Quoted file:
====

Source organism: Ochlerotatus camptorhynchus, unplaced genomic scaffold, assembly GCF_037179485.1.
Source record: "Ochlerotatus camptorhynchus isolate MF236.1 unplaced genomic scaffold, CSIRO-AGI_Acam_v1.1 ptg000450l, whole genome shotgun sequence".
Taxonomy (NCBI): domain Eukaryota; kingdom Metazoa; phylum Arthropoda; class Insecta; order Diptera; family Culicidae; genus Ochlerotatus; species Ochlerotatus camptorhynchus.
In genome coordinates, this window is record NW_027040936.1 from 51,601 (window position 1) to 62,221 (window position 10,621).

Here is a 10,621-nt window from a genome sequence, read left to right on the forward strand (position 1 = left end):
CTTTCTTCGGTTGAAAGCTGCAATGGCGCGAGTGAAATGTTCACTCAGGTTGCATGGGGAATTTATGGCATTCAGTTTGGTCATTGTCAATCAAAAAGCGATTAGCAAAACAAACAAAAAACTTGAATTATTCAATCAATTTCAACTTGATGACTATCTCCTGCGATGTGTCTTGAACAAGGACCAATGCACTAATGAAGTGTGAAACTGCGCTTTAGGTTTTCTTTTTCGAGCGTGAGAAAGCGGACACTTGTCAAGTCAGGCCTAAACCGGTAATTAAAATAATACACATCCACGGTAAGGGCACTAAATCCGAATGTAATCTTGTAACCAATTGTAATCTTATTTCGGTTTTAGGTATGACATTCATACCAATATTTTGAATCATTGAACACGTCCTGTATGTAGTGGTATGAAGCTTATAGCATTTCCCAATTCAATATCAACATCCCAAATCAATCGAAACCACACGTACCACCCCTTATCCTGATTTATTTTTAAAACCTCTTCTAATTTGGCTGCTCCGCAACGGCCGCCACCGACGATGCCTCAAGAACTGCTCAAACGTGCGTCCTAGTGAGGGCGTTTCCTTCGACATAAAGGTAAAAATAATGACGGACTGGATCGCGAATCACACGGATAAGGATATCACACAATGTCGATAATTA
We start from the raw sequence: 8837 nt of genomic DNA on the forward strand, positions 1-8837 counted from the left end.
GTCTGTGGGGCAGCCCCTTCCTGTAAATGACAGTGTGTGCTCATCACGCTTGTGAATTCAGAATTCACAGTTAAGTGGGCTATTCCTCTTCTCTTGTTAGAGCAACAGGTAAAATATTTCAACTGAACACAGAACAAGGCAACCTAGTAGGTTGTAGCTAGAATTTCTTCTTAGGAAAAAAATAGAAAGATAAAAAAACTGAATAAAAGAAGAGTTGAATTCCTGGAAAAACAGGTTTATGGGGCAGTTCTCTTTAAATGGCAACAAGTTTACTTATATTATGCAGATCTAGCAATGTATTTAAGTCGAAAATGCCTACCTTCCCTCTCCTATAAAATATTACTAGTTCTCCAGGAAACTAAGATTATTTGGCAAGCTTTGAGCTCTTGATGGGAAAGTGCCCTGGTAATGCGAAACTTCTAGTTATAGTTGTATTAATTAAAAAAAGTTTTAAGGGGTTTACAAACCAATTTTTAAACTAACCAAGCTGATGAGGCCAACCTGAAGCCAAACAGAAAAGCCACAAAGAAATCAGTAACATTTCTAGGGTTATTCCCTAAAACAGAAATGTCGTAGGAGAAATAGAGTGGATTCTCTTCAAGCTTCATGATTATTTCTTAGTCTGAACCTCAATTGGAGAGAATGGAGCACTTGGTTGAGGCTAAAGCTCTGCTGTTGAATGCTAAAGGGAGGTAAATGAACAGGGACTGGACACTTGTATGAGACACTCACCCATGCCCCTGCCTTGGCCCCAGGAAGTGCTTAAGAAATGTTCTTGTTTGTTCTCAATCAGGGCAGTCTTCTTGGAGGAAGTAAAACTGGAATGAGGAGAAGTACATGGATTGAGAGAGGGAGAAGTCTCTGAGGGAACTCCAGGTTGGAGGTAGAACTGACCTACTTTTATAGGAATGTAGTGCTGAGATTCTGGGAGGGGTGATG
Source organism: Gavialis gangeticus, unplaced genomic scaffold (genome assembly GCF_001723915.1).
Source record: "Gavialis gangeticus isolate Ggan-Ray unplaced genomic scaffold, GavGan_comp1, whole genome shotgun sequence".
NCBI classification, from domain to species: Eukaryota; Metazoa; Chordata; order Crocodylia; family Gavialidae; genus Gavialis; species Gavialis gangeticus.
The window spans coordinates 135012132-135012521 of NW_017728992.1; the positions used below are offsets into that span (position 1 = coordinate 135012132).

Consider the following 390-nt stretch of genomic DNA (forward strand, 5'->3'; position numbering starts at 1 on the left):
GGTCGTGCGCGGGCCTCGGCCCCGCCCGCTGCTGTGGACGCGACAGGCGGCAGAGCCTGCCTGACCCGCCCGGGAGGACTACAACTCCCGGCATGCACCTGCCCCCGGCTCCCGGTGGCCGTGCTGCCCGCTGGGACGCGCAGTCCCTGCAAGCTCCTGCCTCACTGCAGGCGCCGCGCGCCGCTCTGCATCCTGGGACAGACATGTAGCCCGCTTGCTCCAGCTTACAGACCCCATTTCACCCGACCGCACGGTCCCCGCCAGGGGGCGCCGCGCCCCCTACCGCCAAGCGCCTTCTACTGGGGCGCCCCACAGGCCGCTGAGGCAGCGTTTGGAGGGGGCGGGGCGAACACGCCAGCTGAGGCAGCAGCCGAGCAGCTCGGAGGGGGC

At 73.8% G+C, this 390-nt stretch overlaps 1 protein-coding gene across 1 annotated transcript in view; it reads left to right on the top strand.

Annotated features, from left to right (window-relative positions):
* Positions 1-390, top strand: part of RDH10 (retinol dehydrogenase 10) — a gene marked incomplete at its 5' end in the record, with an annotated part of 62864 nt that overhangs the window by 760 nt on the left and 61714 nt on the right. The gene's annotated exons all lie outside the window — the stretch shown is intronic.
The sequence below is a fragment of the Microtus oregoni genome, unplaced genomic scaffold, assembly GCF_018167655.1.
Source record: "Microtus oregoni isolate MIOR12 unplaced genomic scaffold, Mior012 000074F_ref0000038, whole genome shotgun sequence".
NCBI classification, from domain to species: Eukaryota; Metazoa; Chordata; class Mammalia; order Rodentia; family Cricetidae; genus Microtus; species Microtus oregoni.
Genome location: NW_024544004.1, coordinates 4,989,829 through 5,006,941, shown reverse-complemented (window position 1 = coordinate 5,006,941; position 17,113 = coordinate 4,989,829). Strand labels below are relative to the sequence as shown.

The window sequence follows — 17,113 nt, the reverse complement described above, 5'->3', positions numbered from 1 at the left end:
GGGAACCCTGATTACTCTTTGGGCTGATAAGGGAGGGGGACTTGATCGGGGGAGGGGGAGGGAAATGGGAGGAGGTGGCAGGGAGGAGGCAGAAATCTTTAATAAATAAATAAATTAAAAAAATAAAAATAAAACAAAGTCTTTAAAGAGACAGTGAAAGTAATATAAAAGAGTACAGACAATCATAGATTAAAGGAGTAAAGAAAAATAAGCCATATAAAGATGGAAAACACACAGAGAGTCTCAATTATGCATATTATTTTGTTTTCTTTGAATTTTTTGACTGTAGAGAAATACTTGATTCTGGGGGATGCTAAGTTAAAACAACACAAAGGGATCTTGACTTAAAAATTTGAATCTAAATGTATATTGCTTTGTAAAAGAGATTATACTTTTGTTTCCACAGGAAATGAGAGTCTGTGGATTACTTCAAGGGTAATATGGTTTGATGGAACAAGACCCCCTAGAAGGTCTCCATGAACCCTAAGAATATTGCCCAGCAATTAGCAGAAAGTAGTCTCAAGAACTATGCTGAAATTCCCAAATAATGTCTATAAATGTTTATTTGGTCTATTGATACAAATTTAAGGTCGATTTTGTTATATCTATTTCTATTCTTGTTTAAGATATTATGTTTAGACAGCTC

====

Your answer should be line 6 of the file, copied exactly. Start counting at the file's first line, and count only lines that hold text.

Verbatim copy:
CTTTCTTCGGTTGAAAGCTGCAATGGCGCGAGTGAAATGTTCACTCAGGTTGCATGGGGAATTTATGGCATTCAGTTTGGTCATTGTCAATCAAAAAGCGATTAGCAAAACAAACAAAAAACTTGAATTATTCAATCAATTTCAACTTGATGACTATCTCCTGCGATGTGTCTTGAACAAGGACCAATGCACTAATGAAGTGTGAAACTGCGCTTTAGGTTTTCTTTTTCGAGCGTGAGAAAGCGGACACTTGTCAAGTCAGGCCTAAACCGGTAATTAAAATAATACACATCCACGGTAAGGGCACTAAATCCGAATGTAATCTTGTAACCAATTGTAATCTTATTTCGGTTTTAGGTATGACATTCATACCAATATTTTGAATCATTGAACACGTCCTGTATGTAGTGGTATGAAGCTTATAGCATTTCCCAATTCAATATCAACATCCCAAATCAATCGAAACCACACGTACCACCCCTTATCCTGATTTATTTTTAAAACCTCTTCTAATTTGGCTGCTCCGCAACGGCCGCCACCGACGATGCCTCAAGAACTGCTCAAACGTGCGTCCTAGTGAGGGCGTTTCCTTCGACATAAAGGTAAAAATAATGACGGACTGGATCGCGAATCACACGGATAAGGATATCACACAATGTCGATAATTA